Professor Aimee Wyrick is one of PUC’s most popular faculty. She specializes in ecology, herpetology, and paleontology. She advises students studying biology, pre-dentistry and pre-dental hygiene. Professor Wyrick helps students connect what they learn in the classroom to the outdoors; students in her classes regularly participate in service-learning projects and/or field trips to local areas of interest, including working on invasive species removal and restoration projects with the LTNC, Napa Chapter CNPS, Bureau of Reclamation, Tuleyome Napa, and PUC. For the past 10 years, Professor Wyrick has been the Biology Club sponsor, planning fun and educational events and trips to Albion for one of PUC’s most popular clubs.
Name: Aimee Wyrick
Title: Associate Professor of Biology and Chair, Department of Biology
Faculty since: 2004
Classes taught: Biological Foundations III, Flowering Plants, Conservation Biology, Philosophy of Origins, Geology, Home Greenhouse Gardening, Organic Vegetable Gardening, Research in Biology/Environmental Studies
Education: B.S. in biology, from Pacific Union College in 1996; MSc. in biology with an emphasis in paleontology, from Loma Linda University in 1998; MSc. in organismal biology and ecology, from the University of Montana in 2004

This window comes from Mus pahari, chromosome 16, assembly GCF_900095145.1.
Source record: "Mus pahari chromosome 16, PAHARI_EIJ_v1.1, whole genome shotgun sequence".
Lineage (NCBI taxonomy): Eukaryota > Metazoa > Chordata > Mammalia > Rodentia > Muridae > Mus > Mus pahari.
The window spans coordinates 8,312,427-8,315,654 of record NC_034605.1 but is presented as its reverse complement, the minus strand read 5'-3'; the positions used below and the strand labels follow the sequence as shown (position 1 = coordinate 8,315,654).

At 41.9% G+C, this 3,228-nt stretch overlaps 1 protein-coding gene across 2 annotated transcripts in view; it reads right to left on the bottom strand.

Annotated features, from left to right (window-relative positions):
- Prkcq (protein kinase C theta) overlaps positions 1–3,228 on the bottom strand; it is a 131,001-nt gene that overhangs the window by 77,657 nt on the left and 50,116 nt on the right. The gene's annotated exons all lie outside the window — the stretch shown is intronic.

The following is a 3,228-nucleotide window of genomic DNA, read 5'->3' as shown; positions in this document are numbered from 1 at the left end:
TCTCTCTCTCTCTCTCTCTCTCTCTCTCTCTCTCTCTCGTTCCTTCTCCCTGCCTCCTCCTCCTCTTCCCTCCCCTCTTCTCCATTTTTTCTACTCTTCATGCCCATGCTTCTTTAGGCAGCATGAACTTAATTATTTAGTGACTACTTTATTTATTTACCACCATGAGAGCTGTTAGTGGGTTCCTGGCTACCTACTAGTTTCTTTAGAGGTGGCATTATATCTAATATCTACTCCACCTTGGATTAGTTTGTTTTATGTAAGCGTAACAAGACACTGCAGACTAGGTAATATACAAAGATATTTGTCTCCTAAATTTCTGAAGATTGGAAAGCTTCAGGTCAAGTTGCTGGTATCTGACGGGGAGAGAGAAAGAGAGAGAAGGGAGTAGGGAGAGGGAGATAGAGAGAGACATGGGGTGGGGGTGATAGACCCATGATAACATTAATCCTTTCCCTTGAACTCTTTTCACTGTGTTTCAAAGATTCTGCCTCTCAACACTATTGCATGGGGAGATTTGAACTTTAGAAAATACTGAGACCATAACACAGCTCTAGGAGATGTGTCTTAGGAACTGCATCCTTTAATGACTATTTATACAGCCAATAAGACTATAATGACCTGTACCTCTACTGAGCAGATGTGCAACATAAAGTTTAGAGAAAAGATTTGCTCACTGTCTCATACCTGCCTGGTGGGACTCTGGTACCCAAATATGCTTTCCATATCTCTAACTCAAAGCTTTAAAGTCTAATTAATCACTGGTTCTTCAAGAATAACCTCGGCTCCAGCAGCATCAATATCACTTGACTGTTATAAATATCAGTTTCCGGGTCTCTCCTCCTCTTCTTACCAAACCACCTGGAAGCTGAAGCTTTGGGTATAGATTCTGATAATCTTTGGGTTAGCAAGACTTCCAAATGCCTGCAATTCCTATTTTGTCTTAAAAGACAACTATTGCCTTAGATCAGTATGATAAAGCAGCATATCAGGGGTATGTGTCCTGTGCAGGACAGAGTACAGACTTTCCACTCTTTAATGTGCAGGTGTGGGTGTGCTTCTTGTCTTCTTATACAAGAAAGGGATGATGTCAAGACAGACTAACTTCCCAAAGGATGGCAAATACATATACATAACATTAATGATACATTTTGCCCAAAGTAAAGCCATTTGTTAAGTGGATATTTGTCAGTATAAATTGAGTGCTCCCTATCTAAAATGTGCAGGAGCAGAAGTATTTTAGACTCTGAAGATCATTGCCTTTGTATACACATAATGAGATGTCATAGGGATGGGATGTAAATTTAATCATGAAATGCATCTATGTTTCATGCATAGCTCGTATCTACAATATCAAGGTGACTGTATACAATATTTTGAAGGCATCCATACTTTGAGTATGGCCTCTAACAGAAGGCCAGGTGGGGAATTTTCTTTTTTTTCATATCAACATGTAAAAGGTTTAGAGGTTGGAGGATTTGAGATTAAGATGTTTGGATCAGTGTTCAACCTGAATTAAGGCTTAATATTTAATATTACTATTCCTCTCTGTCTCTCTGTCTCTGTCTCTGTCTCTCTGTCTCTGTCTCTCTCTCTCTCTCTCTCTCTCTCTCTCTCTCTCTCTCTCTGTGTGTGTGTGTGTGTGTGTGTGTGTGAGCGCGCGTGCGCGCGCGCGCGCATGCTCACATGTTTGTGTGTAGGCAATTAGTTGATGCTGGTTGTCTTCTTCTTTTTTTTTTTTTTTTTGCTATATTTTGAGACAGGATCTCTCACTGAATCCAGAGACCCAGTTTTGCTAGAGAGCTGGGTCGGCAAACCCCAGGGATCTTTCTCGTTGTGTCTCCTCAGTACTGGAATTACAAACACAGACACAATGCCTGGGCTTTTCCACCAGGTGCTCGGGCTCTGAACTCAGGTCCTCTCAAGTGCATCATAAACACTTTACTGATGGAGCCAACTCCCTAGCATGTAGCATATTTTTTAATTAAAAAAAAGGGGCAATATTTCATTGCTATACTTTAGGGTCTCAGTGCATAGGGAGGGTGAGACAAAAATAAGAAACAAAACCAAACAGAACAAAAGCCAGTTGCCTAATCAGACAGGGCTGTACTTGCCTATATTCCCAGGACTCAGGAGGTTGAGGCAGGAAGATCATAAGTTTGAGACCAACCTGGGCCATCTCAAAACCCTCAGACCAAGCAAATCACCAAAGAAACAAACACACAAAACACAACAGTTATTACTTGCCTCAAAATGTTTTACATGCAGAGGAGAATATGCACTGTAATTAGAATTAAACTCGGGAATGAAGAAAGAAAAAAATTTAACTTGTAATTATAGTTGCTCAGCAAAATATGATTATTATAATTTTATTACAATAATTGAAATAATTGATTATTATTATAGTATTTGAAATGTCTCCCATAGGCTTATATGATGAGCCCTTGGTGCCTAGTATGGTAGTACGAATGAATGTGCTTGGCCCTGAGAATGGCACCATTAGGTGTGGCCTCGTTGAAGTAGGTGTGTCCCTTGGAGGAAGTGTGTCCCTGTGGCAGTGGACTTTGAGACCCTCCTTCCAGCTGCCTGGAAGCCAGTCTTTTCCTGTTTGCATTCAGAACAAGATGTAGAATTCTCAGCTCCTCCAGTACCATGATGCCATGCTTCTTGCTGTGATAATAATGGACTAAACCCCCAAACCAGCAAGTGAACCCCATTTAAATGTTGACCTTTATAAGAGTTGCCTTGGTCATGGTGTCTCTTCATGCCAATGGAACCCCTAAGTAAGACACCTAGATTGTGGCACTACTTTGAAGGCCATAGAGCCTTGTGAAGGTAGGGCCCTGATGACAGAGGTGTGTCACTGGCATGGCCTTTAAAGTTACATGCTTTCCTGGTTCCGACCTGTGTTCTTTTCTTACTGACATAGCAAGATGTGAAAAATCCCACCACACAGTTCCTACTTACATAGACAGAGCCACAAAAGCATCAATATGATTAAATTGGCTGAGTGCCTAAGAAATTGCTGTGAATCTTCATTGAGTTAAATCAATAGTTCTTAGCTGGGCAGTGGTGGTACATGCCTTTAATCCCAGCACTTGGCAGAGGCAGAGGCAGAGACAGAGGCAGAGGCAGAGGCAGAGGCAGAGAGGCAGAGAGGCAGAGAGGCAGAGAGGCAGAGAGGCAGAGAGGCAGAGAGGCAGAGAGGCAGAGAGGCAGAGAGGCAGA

What made you decide to be a teacher?
I don’t think it was a decision so much as it is who I am! As a kid, I would make tests and quizzes for myself to take just for fun. I’ve always been curious and love to learn new things. Sharing my knowledge and excitement about the natural world with students brings me great joy.
What are some of your hobbies?
Cooking, gardening, travel, anything outdoors, and trying new things.
What’s something people might be surprised to know about you?
I was first exposed to biology and PUC as a toddler. My dad was a TA for several classes and would bring me to his labs—while he taught the class, I hung out in a crib at the back of the room. Teaching biology at PUC is my destiny!
What’s your favorite thing about PUC?
Most faculty and staff live in Angwin and most students reside in the dormitories—the advantage is we can more easily establish and nurture relationships with each other. I love our location and the community but it’s more than “just” a beautiful place with cool people. The whole (PUC) is definitely greater than the sum of its parts (place + people).
What’s your favorite spot on campus?
I really enjoy sitting on the patio outside the Grind while enjoying a hot drink with my friends. For me, an almond milk latte elevates an already beautiful setting and gives me a chance to unwind for a moment.
What’s your favorite movie?
The Princess Bride (yes, really!).
What advice would you give to an incoming freshman?
Be willing (and able) to delay gratification. You will have to put in a lot of work and effort that won’t necessarily pay off for several years. Getting a good grade in a class is one thing but actually knowing and understanding what you’ve been taught is the long-game. Focus on that.